4 Reasons Why You Should Always Park Your Car in the Shade
In Germany, you might become known as a schattenparker, or a sissy who prefers to park in the shade. Over there, it’s apparently trendy to prefer to burn your tenders on hot leather seats in the summer time. This has to be one of the more absurd parking rituals since the face-first experience came into fashion in America, and here’s why.
Just because you don’t like burning your ass or hands on hot components doesn’t make you any less of a man, and in all actuality, avoiding scorching summer heat could save you and your pocketbook a sizable sum. UV rays, scorching temperatures, and lots of outsourced materials don’t always play nicely with one another, and when a car is involved, it typically gets magnified by the power of glass, and the resulting heat gets trapped in an enclosed space.
How many times have you been in a parking lot with someone and the driver parks their vehicle in direct summer sun when a fully functional spot of shade sits less than a stone’s throw away? You don’t want to tell them where or how to park their ride, but how much trouble could it be?
There are many legitimate arguments out there against the notion of parking a car in direct sunlight. It’s a simple fix that unfortunately is not always available, and in the land of strip malls and clear cut trees, the importance of seeking shelter is more important than ever. Here’s why parking in the shade like a proud schattenparker is always a good idea, regardless of what your macho German friends may think.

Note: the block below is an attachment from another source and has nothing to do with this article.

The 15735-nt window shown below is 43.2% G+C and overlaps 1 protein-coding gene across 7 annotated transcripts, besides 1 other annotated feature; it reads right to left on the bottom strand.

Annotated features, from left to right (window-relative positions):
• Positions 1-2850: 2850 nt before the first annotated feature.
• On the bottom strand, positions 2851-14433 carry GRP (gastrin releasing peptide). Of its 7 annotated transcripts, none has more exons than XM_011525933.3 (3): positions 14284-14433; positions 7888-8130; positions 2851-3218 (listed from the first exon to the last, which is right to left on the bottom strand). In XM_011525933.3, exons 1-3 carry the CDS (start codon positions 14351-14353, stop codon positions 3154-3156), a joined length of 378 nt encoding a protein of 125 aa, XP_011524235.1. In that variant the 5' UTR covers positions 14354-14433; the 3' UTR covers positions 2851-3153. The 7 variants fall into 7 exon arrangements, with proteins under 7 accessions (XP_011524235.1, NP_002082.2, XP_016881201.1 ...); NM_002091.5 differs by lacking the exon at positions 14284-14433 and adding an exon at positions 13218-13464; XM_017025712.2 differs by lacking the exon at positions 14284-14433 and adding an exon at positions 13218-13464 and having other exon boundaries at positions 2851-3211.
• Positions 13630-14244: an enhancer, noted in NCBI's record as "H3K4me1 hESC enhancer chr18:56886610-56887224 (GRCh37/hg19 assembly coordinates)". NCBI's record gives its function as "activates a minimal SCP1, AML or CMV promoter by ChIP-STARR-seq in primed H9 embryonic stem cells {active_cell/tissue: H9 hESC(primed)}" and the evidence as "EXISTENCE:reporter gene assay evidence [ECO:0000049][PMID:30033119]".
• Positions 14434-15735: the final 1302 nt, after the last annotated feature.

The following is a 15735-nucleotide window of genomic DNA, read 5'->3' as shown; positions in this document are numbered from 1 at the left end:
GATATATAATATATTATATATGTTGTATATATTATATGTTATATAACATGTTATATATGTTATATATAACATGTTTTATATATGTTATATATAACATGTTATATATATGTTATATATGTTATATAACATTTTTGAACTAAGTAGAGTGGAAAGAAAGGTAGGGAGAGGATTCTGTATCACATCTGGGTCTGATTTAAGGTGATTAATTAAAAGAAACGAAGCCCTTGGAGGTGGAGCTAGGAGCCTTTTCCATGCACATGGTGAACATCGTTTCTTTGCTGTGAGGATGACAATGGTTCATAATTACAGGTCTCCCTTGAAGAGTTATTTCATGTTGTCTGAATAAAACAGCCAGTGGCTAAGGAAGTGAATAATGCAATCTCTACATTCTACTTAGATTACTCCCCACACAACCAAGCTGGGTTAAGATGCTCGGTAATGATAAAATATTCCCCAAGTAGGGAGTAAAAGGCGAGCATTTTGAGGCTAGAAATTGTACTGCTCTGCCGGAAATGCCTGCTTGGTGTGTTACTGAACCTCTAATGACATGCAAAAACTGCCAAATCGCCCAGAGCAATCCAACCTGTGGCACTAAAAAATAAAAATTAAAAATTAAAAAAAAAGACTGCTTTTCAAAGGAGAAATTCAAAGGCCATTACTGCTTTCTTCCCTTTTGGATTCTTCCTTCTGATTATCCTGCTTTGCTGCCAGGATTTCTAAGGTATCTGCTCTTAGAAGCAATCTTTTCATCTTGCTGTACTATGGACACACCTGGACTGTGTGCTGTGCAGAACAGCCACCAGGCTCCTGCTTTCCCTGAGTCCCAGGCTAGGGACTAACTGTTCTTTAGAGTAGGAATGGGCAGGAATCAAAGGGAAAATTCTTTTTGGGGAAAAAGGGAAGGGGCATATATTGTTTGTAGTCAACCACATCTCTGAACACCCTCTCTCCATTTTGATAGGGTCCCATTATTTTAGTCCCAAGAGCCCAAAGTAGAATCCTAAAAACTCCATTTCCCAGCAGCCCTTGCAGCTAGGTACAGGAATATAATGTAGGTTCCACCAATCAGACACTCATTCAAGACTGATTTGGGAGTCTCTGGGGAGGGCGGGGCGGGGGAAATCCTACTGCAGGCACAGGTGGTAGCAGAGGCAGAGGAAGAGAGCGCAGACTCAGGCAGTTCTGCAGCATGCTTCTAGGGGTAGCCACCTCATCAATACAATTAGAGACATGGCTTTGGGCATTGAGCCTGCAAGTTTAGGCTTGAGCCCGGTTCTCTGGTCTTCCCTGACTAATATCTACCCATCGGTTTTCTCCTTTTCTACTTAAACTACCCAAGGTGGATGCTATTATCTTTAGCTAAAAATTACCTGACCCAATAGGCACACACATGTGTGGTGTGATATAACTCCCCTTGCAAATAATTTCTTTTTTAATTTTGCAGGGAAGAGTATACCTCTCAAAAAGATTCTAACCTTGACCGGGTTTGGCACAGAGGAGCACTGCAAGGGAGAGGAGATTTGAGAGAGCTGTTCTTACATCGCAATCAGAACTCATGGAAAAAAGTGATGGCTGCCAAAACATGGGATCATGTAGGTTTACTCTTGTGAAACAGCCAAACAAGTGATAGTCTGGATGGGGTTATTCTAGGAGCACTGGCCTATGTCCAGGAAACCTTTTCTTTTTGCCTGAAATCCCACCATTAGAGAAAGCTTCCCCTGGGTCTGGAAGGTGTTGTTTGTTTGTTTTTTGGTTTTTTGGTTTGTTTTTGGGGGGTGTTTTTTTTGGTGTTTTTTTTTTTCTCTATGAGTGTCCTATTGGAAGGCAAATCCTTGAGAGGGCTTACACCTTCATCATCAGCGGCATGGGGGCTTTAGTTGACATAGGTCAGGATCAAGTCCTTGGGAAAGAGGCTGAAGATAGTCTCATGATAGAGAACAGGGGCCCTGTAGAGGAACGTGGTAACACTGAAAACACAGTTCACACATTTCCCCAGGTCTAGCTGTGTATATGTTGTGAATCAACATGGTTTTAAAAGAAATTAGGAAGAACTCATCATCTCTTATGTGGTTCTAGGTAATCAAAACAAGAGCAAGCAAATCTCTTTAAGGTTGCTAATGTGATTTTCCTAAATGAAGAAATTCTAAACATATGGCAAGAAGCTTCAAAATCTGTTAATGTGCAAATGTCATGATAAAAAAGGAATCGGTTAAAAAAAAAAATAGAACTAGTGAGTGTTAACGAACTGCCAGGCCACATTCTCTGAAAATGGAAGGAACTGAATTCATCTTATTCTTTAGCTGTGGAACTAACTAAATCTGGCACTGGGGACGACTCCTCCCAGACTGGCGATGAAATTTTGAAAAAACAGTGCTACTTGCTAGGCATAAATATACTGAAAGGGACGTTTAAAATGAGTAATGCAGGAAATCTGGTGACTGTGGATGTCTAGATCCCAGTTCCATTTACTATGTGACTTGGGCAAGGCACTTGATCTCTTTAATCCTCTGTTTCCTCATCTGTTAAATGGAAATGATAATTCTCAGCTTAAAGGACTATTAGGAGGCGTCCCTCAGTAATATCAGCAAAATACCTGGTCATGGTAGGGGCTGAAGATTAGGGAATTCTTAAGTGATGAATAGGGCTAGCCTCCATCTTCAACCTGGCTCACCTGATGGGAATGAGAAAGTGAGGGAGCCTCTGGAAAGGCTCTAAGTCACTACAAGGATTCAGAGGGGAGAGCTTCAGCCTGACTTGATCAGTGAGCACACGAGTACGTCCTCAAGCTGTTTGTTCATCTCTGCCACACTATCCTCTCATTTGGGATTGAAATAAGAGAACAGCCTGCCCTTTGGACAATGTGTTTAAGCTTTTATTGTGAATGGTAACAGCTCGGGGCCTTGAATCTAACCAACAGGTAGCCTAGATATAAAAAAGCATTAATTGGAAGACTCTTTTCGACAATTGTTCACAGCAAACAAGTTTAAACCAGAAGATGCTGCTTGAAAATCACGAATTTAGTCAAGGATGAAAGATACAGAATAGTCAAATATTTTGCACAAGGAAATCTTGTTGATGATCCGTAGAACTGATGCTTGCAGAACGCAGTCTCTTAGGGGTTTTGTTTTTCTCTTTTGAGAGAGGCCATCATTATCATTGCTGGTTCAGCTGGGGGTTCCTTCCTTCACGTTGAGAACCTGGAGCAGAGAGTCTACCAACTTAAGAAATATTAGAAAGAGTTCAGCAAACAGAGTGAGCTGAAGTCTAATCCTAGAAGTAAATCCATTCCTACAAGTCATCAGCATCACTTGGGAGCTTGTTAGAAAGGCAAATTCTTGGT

1. No one likes the smell of burnt ham
It’s a hot topic for sure, but burnt thighs and rear-ends on leather is one of the worst experiences you can have in summer outside of going face-first down a slip-and-slide that doesn’t have any water on it. Do yourself and your nether regions a favor and park your car well out of direct sunlight, because even if you aren’t wearing a short skirt or some kind of European banana hammock, chances are that someone will at some point singe themselves.
2. Bring your driving gloves
However, you can always put a towel or an extra T-shirt down in order to drive home. But that leather wrapped steering wheel, on the other hand, becomes a Johnny Cash-sized burning ring of fire after so many hours of contact with direct sunlight, so if you want to spare those fingertips, steer clear of open lots and opt for some shade instead.
3. Breaking down isn’t just for engines
Ever seen a car that looks like it has sat out in the sun for too long, slowly becoming more faded than Charlie Sheen during a Vegas trip in 1988? Cars that sit out in the elements for long periods of time are prone to all sorts of issues, and while fresh paint that’s blistering and peeling isn’t cheap, neither is realizing that your dash is cracked and all of your seats are faded.
4. Avoid the vapors
Remember the outcry about using plastic bottles that have BPA in them? Turns out it wasn’t just your Nalgene — in our feature on the dangers of hot car plastics last year, we found that the BPA threat was present in your car’s cabin as well. For years, the government has failed to stress the dangers of exposure to molten hot plastics, so be sure to always park in the shade. As the plastics warm, potentially harmful aromas can be released and over time may cause serious damage.